A phrase that doesn’t feel ancient to us at all. Yet here is evidence that it has been around for a very long time (and probably long predates this usage.) You shouldn’t have opened your big mouth. It sounds like a scolding an admonition, we have all encountered at some point in our lives.
Schadenfreude is just not a nice thing. It says so, right here in the Tanakh, in the words of the shortest prophetical book. In fact, Ovadiyah seems to suggest that happiness at the misfortune of others is about one of the biggest sins you can commit, bringing down upon you the full wrath of G”d.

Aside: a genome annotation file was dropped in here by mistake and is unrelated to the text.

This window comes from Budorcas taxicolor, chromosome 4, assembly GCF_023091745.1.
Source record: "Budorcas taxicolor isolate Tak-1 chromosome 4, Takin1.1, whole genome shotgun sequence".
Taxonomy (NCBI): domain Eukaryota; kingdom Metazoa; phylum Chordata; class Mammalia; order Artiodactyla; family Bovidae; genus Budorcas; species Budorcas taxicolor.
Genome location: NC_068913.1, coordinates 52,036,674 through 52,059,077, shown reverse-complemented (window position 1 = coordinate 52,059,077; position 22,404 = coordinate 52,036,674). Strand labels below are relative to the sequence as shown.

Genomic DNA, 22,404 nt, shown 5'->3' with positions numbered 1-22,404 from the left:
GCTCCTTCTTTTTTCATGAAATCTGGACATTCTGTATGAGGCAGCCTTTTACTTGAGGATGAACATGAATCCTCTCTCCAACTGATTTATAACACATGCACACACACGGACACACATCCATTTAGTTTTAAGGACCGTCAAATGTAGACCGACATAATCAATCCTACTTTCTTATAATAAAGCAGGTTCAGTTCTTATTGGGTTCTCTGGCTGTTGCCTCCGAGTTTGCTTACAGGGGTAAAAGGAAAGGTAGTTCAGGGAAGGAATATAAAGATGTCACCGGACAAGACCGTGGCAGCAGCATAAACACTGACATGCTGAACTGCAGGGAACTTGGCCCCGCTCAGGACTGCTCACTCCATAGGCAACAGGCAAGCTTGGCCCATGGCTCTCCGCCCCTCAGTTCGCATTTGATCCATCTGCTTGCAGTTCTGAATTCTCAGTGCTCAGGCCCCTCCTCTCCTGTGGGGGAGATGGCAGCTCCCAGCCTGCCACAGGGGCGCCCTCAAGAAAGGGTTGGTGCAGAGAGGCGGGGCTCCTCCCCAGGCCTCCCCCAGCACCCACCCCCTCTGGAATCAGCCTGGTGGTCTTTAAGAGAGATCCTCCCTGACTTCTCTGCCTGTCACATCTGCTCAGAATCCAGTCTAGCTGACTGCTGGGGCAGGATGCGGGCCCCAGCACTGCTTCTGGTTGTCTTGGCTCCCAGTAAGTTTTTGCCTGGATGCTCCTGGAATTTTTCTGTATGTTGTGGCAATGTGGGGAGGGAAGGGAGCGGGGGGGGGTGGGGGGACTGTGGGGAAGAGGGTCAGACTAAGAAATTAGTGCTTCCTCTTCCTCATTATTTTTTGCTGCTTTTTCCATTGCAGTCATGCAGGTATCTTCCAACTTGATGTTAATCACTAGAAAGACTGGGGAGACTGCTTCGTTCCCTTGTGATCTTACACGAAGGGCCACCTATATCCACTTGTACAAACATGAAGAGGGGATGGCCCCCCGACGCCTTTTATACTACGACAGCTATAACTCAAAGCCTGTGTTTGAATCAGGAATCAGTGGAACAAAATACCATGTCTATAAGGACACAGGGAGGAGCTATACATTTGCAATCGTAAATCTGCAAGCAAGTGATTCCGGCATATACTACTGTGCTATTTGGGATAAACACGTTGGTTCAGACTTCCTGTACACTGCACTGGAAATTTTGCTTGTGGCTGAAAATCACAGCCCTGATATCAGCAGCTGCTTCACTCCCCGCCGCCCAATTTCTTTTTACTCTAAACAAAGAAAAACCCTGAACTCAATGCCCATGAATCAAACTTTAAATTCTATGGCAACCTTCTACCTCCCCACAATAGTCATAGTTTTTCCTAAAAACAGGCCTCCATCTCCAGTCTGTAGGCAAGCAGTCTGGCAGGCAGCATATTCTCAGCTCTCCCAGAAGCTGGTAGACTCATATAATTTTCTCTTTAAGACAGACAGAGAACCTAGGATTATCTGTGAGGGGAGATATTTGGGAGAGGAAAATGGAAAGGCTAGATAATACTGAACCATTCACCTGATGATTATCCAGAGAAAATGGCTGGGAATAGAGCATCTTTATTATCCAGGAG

One has to wonder, at what level of sin might G”d still have forgiven the Edomites for assisting the Babylonians against the Kingdom of Judah. G”d certainly seems to forgive people who have acted against their kin. In biblical terms, acting in a dishonorable way like Amalek seems to be the surefire path to damnation, so it’s not likely G”d would forgive the Edomites for the actions that Ovadiyah claims were similar in nature. That, to me, would be the big non-no, the thing that dooms the Edomites, as it doomed Amalek. Yet hold on a minute here: Amalek was an Edomite! So here we are, centuries after the encounter with and supposed destruction of the Amalekites by Moses and his troops, after Amalek’s heinous acts, and Edom persists! Seems G”d did not insure they were totally blotted out. Why does Ovadiyah then invoke the kinship between Israel and Edom to bolster the charges against Edom? Had they not been enemies for centuries? How did the descendants of Esav grow up to be the Amalekites of the time of the Exodus, to be kin who would so betray their kinfolk? How did the Edomites continue to flourish after the time of the Exodus and their being blotted out under heaven? They are the bad guys that just keep coming back. They troubled Israel during the time when Ehud was a judge. King Saul sought to destroy them, but for failing to do so utterly as commanded by G”d, was stripped of his Kingship. King David sought to destroy them, and supposedly did. Whereas Saul could not commit the complete destruction of men, women, children, animals and property (for which G”d deposes him) David fulfill’s G”d’s (frankly heinous and genocidal) request. Yet centuries after David, here they are again, aiding the Babylonians.